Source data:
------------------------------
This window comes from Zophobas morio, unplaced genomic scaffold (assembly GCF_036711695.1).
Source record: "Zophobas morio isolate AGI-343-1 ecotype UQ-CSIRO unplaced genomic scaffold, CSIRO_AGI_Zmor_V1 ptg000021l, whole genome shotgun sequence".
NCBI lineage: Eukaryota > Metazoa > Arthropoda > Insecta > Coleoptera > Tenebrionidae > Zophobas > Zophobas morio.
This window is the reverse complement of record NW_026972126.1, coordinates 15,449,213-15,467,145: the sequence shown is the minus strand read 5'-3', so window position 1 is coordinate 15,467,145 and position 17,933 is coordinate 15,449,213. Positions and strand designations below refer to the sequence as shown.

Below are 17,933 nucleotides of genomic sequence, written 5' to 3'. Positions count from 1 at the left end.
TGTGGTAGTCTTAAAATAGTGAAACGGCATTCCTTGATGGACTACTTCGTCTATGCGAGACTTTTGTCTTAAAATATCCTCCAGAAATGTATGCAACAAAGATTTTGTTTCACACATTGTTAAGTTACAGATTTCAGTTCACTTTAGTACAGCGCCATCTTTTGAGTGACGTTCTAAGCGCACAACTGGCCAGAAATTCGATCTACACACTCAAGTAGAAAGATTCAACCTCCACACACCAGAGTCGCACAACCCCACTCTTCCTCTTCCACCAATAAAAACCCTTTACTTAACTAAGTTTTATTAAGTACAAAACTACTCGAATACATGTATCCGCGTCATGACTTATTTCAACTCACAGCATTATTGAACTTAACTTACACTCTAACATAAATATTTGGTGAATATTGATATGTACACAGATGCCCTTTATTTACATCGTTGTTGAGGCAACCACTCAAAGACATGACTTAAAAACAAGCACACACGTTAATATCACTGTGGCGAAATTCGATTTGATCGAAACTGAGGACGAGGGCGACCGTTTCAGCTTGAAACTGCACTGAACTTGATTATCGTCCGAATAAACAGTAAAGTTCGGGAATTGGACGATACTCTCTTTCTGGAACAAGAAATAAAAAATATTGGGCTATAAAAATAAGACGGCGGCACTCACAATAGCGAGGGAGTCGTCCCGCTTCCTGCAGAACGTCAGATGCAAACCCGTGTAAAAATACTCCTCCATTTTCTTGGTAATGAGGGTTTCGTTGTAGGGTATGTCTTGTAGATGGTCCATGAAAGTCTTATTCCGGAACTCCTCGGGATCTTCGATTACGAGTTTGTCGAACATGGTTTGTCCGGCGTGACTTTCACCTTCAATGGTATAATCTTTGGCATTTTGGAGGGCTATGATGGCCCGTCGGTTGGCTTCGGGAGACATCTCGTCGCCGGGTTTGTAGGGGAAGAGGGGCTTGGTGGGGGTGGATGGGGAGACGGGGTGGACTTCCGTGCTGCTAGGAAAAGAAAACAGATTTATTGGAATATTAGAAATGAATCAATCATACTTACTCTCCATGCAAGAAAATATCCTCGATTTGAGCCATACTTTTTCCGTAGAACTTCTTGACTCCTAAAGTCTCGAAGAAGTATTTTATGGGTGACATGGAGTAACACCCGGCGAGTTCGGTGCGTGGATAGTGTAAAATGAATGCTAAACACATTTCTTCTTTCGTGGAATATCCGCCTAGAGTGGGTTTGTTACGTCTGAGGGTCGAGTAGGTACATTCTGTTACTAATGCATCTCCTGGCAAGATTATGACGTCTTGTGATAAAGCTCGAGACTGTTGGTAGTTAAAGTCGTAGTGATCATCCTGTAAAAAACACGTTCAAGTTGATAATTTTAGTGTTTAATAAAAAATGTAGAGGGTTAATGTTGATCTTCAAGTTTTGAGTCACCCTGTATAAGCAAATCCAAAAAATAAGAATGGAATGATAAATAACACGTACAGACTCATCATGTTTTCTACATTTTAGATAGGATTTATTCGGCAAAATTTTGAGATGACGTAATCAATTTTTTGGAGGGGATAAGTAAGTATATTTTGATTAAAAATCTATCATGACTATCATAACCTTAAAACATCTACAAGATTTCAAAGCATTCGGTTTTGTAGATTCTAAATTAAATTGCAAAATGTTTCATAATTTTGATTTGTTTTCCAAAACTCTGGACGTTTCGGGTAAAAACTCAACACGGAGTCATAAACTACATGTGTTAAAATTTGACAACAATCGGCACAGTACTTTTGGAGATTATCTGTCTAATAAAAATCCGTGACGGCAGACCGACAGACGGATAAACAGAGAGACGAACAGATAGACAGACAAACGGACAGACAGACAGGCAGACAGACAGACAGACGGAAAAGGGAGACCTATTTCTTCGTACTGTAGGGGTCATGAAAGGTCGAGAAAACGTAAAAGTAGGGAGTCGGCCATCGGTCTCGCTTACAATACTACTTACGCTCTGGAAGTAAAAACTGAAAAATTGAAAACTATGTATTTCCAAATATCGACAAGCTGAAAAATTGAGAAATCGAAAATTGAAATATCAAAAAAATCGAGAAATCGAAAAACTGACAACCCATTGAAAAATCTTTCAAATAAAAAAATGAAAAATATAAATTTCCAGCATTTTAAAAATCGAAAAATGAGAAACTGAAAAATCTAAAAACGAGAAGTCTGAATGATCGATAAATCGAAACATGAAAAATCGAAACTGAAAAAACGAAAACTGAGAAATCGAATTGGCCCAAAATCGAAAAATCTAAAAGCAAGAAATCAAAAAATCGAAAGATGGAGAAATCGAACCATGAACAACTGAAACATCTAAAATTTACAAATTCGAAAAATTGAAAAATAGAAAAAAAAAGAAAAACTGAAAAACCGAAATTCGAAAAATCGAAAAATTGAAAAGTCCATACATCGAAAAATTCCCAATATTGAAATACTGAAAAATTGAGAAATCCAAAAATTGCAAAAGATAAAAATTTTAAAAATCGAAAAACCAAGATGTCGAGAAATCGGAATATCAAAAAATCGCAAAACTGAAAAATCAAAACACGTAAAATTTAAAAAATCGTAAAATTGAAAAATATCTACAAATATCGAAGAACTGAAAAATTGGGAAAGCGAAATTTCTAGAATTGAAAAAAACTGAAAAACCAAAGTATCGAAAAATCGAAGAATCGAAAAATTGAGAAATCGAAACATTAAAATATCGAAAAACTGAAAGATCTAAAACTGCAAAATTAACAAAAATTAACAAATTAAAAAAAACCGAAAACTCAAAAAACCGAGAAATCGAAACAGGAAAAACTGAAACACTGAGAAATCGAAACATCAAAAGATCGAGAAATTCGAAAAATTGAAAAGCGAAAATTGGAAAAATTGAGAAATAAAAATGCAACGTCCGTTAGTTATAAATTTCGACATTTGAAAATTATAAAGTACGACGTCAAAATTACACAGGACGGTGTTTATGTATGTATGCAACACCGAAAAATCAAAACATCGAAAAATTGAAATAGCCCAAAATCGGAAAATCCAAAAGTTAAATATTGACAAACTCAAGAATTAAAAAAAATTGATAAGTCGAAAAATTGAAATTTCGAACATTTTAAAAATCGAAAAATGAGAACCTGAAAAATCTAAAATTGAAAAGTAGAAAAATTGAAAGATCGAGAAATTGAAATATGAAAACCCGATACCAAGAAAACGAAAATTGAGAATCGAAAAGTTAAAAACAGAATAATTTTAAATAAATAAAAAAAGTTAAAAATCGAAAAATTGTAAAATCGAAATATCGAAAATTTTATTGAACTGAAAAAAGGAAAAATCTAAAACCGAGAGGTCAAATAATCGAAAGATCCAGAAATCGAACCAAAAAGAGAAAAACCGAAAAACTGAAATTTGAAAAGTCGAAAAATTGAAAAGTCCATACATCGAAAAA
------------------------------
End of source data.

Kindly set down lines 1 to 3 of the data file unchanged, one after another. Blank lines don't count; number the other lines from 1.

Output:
This window comes from Zophobas morio, unplaced genomic scaffold (assembly GCF_036711695.1).
Source record: "Zophobas morio isolate AGI-343-1 ecotype UQ-CSIRO unplaced genomic scaffold, CSIRO_AGI_Zmor_V1 ptg000021l, whole genome shotgun sequence".
NCBI lineage: Eukaryota > Metazoa > Arthropoda > Insecta > Coleoptera > Tenebrionidae > Zophobas > Zophobas morio.